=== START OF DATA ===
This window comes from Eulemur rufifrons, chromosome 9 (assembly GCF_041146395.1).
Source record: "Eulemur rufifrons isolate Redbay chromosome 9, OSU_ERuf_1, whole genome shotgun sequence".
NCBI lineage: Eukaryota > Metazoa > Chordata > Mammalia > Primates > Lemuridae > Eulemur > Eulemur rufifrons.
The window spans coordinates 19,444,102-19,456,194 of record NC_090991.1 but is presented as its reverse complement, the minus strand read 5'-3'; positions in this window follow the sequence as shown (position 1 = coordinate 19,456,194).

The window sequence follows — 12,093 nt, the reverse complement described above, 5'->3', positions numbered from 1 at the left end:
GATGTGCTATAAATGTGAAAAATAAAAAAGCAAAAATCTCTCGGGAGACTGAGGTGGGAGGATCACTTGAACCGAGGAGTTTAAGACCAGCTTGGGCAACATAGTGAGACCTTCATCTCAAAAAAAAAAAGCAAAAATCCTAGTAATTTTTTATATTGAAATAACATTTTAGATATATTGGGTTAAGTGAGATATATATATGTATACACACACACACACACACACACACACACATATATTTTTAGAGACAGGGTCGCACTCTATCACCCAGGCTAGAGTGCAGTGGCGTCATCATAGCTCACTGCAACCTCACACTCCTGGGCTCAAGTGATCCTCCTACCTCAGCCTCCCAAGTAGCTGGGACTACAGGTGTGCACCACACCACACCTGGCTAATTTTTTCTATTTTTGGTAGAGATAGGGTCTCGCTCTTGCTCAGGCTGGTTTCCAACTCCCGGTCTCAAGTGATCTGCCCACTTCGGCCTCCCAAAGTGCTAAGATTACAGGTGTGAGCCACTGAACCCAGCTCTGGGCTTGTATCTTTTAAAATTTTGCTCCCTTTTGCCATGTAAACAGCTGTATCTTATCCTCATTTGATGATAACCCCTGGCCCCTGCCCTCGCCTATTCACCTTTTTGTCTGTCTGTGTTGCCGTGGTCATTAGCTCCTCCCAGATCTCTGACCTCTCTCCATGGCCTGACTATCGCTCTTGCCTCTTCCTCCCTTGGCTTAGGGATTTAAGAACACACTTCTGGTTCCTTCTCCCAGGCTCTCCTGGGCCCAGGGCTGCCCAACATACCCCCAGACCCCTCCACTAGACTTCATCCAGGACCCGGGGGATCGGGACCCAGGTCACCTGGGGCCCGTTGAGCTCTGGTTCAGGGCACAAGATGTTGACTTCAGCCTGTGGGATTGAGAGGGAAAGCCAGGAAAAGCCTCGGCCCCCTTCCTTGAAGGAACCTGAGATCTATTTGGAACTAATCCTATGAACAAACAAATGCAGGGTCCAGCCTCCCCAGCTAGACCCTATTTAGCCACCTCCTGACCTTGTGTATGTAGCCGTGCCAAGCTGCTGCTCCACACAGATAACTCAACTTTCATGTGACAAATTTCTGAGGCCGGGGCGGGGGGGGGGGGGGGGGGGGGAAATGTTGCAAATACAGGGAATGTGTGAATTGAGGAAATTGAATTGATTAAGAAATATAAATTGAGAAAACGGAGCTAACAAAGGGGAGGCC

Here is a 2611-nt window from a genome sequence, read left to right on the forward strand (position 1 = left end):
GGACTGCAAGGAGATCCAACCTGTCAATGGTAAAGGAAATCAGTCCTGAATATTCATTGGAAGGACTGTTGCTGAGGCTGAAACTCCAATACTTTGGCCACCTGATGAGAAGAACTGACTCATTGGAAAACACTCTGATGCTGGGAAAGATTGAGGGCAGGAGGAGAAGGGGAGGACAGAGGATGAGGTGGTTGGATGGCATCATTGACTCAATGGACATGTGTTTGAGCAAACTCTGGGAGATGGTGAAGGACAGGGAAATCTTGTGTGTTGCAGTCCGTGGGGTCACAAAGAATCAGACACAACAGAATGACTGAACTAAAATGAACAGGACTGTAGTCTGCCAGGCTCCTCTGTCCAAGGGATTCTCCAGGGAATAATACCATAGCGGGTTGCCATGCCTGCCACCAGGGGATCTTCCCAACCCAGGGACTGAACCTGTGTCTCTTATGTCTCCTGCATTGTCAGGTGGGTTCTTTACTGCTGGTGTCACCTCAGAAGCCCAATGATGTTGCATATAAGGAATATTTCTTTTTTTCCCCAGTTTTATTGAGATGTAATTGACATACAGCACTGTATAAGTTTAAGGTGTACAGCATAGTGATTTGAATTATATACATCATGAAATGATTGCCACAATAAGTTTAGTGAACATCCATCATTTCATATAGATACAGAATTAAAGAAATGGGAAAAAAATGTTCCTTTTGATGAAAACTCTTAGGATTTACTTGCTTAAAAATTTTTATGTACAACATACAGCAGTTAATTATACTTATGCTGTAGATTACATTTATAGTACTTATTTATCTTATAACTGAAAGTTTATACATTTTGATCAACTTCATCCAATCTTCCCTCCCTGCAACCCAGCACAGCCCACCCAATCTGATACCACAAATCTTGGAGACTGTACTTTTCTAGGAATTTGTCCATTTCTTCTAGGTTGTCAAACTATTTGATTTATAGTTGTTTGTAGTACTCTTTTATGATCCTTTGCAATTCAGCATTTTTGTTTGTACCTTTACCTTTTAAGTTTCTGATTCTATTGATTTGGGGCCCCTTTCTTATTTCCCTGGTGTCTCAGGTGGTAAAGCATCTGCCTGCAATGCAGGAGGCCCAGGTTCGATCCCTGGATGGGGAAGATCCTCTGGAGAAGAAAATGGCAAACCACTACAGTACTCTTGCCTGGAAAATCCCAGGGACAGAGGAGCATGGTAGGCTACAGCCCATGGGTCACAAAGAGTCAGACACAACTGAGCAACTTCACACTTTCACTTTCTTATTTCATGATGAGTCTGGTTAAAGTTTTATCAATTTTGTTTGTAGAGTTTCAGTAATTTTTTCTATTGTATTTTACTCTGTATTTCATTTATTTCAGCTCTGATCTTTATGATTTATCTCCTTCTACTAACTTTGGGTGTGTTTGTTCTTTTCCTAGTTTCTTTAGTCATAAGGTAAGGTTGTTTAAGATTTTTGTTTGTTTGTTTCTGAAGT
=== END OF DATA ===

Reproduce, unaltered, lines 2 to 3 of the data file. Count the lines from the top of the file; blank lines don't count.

Source record: "Eulemur rufifrons isolate Redbay chromosome 9, OSU_ERuf_1, whole genome shotgun sequence".
NCBI lineage: Eukaryota > Metazoa > Chordata > Mammalia > Primates > Lemuridae > Eulemur > Eulemur rufifrons.